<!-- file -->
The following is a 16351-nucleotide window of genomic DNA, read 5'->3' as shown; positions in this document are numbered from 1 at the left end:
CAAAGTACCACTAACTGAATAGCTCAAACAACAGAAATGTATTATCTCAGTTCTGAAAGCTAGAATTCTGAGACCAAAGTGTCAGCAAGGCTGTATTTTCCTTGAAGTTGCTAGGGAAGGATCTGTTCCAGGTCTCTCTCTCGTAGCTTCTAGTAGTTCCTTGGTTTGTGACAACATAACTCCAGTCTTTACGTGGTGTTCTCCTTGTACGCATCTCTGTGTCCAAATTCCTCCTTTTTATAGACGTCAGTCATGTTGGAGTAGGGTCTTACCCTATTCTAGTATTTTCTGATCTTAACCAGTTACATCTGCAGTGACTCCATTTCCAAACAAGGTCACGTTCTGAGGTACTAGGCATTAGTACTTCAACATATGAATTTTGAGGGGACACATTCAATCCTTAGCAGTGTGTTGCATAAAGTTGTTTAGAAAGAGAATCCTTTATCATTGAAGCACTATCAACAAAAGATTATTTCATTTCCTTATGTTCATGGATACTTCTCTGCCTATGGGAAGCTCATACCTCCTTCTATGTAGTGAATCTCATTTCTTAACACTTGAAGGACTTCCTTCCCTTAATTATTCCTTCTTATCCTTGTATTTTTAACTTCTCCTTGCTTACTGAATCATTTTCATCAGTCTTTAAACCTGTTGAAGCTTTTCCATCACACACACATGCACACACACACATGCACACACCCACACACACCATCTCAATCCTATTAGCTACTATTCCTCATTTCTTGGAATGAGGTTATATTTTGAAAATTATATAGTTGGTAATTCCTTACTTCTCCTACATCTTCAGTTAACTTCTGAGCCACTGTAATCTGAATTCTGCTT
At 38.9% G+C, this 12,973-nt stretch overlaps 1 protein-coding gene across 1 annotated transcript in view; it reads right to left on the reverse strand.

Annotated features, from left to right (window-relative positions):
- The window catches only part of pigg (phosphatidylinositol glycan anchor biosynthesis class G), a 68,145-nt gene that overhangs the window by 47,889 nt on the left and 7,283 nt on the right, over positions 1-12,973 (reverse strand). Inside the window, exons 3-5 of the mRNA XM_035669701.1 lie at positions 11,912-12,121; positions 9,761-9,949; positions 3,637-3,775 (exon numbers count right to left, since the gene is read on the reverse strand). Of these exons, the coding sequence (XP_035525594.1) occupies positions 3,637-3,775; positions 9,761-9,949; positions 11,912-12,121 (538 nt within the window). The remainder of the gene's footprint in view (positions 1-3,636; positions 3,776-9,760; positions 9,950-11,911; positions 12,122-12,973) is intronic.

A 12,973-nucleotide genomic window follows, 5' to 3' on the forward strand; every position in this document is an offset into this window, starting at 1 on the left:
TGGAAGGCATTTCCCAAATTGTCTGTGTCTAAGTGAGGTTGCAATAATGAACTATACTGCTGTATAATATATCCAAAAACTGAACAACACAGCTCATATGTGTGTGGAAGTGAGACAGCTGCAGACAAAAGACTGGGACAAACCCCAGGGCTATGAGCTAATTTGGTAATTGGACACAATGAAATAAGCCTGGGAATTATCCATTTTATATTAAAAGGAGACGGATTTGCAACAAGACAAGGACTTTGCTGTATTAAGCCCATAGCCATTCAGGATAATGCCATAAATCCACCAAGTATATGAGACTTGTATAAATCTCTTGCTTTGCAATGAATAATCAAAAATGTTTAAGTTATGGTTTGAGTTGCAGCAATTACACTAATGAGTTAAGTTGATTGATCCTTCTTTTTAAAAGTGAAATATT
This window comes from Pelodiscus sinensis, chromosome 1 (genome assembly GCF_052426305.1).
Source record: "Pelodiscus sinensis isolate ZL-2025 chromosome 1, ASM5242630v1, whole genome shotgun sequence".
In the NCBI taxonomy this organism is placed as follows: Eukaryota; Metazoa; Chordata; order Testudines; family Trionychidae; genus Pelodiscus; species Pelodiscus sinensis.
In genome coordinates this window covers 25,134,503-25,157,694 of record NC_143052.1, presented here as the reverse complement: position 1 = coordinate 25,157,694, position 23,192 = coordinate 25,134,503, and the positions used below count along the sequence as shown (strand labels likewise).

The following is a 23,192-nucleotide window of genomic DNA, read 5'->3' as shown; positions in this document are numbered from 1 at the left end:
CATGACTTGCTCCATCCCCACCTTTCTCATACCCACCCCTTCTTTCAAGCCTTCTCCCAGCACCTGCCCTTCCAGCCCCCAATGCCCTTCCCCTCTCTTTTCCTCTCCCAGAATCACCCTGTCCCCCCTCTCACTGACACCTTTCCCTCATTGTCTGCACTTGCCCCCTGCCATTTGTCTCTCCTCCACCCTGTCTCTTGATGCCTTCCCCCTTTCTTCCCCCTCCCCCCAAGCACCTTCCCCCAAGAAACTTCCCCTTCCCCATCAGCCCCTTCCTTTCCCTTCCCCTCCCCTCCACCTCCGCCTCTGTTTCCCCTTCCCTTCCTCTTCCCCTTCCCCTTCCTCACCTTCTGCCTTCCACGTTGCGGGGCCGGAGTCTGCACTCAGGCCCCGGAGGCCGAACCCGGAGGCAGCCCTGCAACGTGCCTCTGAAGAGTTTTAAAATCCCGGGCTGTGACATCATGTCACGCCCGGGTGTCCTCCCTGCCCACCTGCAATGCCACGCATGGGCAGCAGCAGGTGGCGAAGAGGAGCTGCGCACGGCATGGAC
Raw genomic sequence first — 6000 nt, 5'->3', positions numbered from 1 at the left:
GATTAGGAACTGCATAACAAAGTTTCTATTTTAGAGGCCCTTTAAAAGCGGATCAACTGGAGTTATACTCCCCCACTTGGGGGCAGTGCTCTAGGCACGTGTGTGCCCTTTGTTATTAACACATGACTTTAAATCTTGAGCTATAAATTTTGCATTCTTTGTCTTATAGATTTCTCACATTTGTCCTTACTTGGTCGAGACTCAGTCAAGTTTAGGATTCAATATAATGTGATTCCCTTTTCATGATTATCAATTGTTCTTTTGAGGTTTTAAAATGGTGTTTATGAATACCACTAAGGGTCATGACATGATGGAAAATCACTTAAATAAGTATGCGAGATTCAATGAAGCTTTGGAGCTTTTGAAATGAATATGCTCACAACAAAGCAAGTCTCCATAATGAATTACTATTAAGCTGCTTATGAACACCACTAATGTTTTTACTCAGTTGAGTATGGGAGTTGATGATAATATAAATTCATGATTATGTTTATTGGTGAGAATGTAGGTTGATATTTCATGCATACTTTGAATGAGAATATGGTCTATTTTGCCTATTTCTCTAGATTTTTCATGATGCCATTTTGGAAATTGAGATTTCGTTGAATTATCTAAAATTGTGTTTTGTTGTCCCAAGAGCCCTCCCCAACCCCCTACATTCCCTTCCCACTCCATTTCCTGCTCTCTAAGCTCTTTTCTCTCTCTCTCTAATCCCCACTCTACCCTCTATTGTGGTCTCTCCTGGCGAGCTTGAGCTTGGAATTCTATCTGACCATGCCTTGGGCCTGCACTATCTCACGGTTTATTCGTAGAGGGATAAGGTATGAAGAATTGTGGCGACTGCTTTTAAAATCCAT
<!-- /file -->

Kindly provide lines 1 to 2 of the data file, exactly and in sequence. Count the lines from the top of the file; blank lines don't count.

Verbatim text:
The following is a 16351-nucleotide window of genomic DNA, read 5'->3' as shown; positions in this document are numbered from 1 at the left end:
CAAAGTACCACTAACTGAATAGCTCAAACAACAGAAATGTATTATCTCAGTTCTGAAAGCTAGAATTCTGAGACCAAAGTGTCAGCAAGGCTGTATTTTCCTTGAAGTTGCTAGGGAAGGATCTGTTCCAGGTCTCTCTCTCGTAGCTTCTAGTAGTTCCTTGGTTTGTGACAACATAACTCCAGTCTTTACGTGGTGTTCTCCTTGTACGCATCTCTGTGTCCAAATTCCTCCTTTTTATAGACGTCAGTCATGTTGGAGTAGGGTCTTACCCTATTCTAGTATTTTCTGATCTTAACCAGTTACATCTGCAGTGACTCCATTTCCAAACAAGGTCACGTTCTGAGGTACTAGGCATTAGTACTTCAACATATGAATTTTGAGGGGACACATTCAATCCTTAGCAGTGTGTTGCATAAAGTTGTTTAGAAAGAGAATCCTTTATCATTGAAGCACTATCAACAAAAGATTATTTCATTTCCTTATGTTCATGGATACTTCTCTGCCTATGGGAAGCTCATACCTCCTTCTATGTAGTGAATCTCATTTCTTAACACTTGAAGGACTTCCTTCCCTTAATTATTCCTTCTTATCCTTGTATTTTTAACTTCTCCTTGCTTACTGAATCATTTTCATCAGTCTTTAAACCTGTTGAAGCTTTTCCATCACACACACATGCACACACACACATGCACACACCCACACACACCATCTCAATCCTATTAGCTACTATTCCTCATTTCTTGGAATGAGGTTATATTTTGAAAATTATATAGTTGGTAATTCCTTACTTCTCCTACATCTTCAGTTAACTTCTGAGCCACTGTAATCTGAATTCTGCTT